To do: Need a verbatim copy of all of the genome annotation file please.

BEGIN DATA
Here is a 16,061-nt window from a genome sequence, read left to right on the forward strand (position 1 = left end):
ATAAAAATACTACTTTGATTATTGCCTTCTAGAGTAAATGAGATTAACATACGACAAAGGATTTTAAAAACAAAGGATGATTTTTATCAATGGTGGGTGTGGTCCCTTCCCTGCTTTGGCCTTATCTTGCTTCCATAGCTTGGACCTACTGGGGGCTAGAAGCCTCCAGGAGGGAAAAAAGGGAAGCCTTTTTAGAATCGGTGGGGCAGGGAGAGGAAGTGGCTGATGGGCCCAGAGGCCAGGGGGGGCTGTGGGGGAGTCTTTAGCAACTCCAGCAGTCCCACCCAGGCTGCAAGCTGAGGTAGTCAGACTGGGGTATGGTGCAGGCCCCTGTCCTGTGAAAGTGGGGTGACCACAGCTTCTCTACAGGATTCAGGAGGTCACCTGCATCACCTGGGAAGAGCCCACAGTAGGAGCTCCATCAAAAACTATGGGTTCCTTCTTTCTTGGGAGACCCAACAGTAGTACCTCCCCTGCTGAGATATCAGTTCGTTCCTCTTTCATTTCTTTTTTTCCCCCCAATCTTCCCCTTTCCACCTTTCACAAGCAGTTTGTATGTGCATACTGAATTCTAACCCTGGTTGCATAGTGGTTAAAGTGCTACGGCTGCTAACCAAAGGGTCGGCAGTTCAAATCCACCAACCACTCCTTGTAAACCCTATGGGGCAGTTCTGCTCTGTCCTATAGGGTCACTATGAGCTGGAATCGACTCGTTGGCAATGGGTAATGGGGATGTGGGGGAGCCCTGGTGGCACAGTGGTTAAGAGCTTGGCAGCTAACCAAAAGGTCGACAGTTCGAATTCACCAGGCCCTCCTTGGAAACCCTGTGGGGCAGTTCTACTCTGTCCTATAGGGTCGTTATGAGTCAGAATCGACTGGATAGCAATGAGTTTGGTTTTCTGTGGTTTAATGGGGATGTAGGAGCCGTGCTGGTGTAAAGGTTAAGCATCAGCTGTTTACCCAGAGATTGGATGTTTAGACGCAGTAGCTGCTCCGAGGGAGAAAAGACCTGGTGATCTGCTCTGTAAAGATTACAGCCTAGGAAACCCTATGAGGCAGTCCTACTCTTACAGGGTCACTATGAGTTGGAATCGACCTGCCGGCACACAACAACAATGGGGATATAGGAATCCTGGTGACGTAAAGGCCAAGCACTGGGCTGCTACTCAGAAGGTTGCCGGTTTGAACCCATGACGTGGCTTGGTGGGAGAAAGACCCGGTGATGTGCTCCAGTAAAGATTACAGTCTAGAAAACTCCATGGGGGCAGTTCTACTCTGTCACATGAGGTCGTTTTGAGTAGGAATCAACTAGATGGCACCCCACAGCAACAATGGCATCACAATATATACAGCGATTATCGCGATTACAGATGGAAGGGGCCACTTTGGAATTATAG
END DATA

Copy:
Here is a 16,061-nt window from a genome sequence, read left to right on the forward strand (position 1 = left end):
ATAAAAATACTACTTTGATTATTGCCTTCTAGAGTAAATGAGATTAACATACGACAAAGGATTTTAAAAACAAAGGATGATTTTTATCAATGGTGGGTGTGGTCCCTTCCCTGCTTTGGCCTTATCTTGCTTCCATAGCTTGGACCTACTGGGGGCTAGAAGCCTCCAGGAGGGAAAAAAGGGAAGCCTTTTTAGAATCGGTGGGGCAGGGAGAGGAAGTGGCTGATGGGCCCAGAGGCCAGGGGGGGCTGTGGGGGAGTCTTTAGCAACTCCAGCAGTCCCACCCAGGCTGCAAGCTGAGGTAGTCAGACTGGGGTATGGTGCAGGCCCCTGTCCTGTGAAAGTGGGGTGACCACAGCTTCTCTACAGGATTCAGGAGGTCACCTGCATCACCTGGGAAGAGCCCACAGTAGGAGCTCCATCAAAAACTATGGGTTCCTTCTTTCTTGGGAGACCCAACAGTAGTACCTCCCCTGCTGAGATATCAGTTCGTTCCTCTTTCATTTCTTTTTTTCCCCCCAATCTTCCCCTTTCCACCTTTCACAAGCAGTTTGTATGTGCATACTGAATTCTAACCCTGGTTGCATAGTGGTTAAAGTGCTACGGCTGCTAACCAAAGGGTCGGCAGTTCAAATCCACCAACCACTCCTTGTAAACCCTATGGGGCAGTTCTGCTCTGTCCTATAGGGTCACTATGAGCTGGAATCGACTCGTTGGCAATGGGTAATGGGGATGTGGGGGAGCCCTGGTGGCACAGTGGTTAAGAGCTTGGCAGCTAACCAAAAGGTCGACAGTTCGAATTCACCAGGCCCTCCTTGGAAACCCTGTGGGGCAGTTCTACTCTGTCCTATAGGGTCGTTATGAGTCAGAATCGACTGGATAGCAATGAGTTTGGTTTTCTGTGGTTTAATGGGGATGTAGGAGCCGTGCTGGTGTAAAGGTTAAGCATCAGCTGTTTACCCAGAGATTGGATGTTTAGACGCAGTAGCTGCTCCGAGGGAGAAAAGACCTGGTGATCTGCTCTGTAAAGATTACAGCCTAGGAAACCCTATGAGGCAGTCCTACTCTTACAGGGTCACTATGAGTTGGAATCGACCTGCCGGCACACAACAACAATGGGGATATAGGAATCCTGGTGACGTAAAGGCCAAGCACTGGGCTGCTACTCAGAAGGTTGCCGGTTTGAACCCATGACGTGGCTTGGTGGGAGAAAGACCCGGTGATGTGCTCCAGTAAAGATTACAGTCTAGAAAACTCCATGGGGGCAGTTCTACTCTGTCACATGAGGTCGTTTTGAGTAGGAATCAACTAGATGGCACCCCACAGCAACAATGGCATCACAATATATACAGCGATTATCGCGATTACAGATGGAAGGGGCCACTTTGGAATTATAG